Risky actions have consequences
Re “Regulating abortion rights into oblivion” (Editorials, March 3): The Sacramento Bee routinely mischaracterizes the beliefs of those who oppose abortion.
I believe that women should choose when and whether to bear children. Indeed, I want them to make that choice more deliberately. If a woman is not emotionally, physically or otherwise ready to bear a child, she is not ready to engage in sexual intercourse. Birth control can fail and accidents happen. She has to take those risks into account when making the choice, and then bear the consequences.
Every choice involves risk. But we don’t get to declare the consequences unwanted and thereby avoid them. Fetuses should not be so cavalierly sacrificed because of someone’s risky choices.
Never miss a local story.
Penni L. Smith, Foresthill
Bera doesn’t deserve re-election
Re “Labor attacks on Bera don’t help Democrats” (Another View, March 3): Steve Caruso says that Congressman Ami Bera is just being practical as he steers public policy rightward exactly as his Republican opponent would have done. But what’s the point of voting for an ersatz Republican when voters can have a real one?
Bera repudiates his party’s signature social programs in favor of “fiscal responsibility.” Yet such “responsibility” doesn’t apply to multitrillion-dollar wars or bank bailouts. His support of toxic treaties and other wrongheaded policies have denied him an endorsement even from his home city’s Democratic club.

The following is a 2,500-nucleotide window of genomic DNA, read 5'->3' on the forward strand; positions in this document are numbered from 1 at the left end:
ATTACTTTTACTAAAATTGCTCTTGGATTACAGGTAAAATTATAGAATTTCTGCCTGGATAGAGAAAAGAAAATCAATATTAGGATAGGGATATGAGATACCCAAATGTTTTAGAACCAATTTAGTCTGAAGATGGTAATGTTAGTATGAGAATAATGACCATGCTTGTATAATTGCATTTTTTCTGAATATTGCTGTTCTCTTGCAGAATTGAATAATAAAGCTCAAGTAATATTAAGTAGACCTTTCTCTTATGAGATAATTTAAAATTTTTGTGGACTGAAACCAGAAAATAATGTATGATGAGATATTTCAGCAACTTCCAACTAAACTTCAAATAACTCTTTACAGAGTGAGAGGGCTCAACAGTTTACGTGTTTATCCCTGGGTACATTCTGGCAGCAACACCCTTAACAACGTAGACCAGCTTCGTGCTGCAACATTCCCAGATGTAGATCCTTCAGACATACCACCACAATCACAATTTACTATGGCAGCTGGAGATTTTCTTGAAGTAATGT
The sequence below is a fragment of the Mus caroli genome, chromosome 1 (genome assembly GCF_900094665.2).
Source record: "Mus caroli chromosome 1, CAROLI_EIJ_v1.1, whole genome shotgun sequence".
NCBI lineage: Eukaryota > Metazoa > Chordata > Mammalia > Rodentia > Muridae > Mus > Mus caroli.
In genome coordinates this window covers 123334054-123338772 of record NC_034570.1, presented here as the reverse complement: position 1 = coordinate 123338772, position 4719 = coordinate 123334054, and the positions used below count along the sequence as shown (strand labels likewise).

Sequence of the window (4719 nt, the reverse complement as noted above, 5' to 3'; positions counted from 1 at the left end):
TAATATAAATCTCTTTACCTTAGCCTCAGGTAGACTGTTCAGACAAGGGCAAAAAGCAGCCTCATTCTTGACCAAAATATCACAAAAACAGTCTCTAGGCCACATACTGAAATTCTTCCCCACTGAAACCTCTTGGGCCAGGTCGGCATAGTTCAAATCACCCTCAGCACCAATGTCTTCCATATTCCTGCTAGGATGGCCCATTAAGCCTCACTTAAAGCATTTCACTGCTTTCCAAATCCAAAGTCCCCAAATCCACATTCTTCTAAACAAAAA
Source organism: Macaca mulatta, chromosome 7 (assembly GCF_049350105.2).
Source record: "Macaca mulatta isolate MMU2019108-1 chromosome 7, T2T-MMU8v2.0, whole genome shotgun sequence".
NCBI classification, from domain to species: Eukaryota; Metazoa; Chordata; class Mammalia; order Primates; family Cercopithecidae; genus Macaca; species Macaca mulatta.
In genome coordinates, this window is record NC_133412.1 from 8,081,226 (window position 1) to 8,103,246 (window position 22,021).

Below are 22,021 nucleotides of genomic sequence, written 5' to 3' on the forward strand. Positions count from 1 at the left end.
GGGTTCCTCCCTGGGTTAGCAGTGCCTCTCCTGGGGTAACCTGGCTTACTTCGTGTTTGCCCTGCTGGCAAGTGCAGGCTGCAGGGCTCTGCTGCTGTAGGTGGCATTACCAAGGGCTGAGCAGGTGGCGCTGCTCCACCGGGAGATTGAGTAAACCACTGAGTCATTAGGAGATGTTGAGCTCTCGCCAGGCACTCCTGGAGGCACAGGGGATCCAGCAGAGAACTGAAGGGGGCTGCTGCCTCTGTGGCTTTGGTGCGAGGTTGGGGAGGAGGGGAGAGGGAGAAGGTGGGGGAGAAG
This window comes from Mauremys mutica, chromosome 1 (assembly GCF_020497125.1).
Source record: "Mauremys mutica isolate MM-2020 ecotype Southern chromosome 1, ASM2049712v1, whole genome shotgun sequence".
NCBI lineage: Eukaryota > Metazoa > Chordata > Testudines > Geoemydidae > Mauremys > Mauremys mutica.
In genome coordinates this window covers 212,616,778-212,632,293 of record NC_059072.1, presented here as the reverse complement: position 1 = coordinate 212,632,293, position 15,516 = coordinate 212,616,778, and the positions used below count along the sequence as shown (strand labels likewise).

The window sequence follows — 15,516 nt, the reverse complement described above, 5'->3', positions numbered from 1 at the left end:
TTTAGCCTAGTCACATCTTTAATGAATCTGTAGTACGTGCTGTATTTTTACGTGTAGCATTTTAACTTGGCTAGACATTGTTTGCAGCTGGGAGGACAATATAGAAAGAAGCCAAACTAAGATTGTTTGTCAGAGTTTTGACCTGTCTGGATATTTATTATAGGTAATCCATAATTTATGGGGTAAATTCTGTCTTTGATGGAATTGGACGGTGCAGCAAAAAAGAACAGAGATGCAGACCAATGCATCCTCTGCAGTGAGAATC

Opportunists like Bera can’t understand that voters want something different from the business-as-usual public policy that simply hands more money to plutocrats. As a former supporter, I see no point in re-electing him.
Mark Dempsey, Orangevale
Yosemite corporate greed
Re “Don’t blame company for Yosemite name dispute,” (Another View, March 1): Congratulations to Dan Jensen for displacing Martin Shkreli as the face of unconscionable corporate greed in America.
That’s quite an achievement, one that will no doubt give him and his Delaware North cronies bragging rights among their fellow country club members. Too bad the rest of us recognize them as the despicable corporate opportunists they are.
Greg Hamway, Gold River
Address immediate urgent needs
Re “Tent cities won’t fix capital’s problem” (Insight, March 2): Marcos Breton is correct that city-sponsored camps won’t fix the problem of homelessness. No one is proclaiming they will. They are a stopgap to help people today who do not have housing. We cannot just wait until we have enough low-cost housing for all who need it.
But in the meantime, what do we do? The Red Cross and others hand out food and shelter following a disaster, not as a solution to the tragedy but as the expression of the human family helping another in need. It is the humane thing to do. Granted, we must focus upon the solution down the road, but at the same time we must not ignore the human plight of our brothers and sisters right here and now.
Don Fado, Sacramento
Astronauts’ return rates front page
Re “Astronaut returns to Earth with fist-pump and cult following” (Page 4B, March 3): I enjoyed reading the comprehensive article about Scott Kelly’s return to Earth after a year in space. He and a Russian cosmonaut orbited the globe 5,440 times and conducted countless experiments. They communicated photos and information to the public as never before.
This was a phenomenal year of space travel by brave and dedicated astronauts. So why didn’t this news warrant front-page coverage? Maybe we’ve become complacent about the contributions of space travel.
Karen Shepard, Woodland
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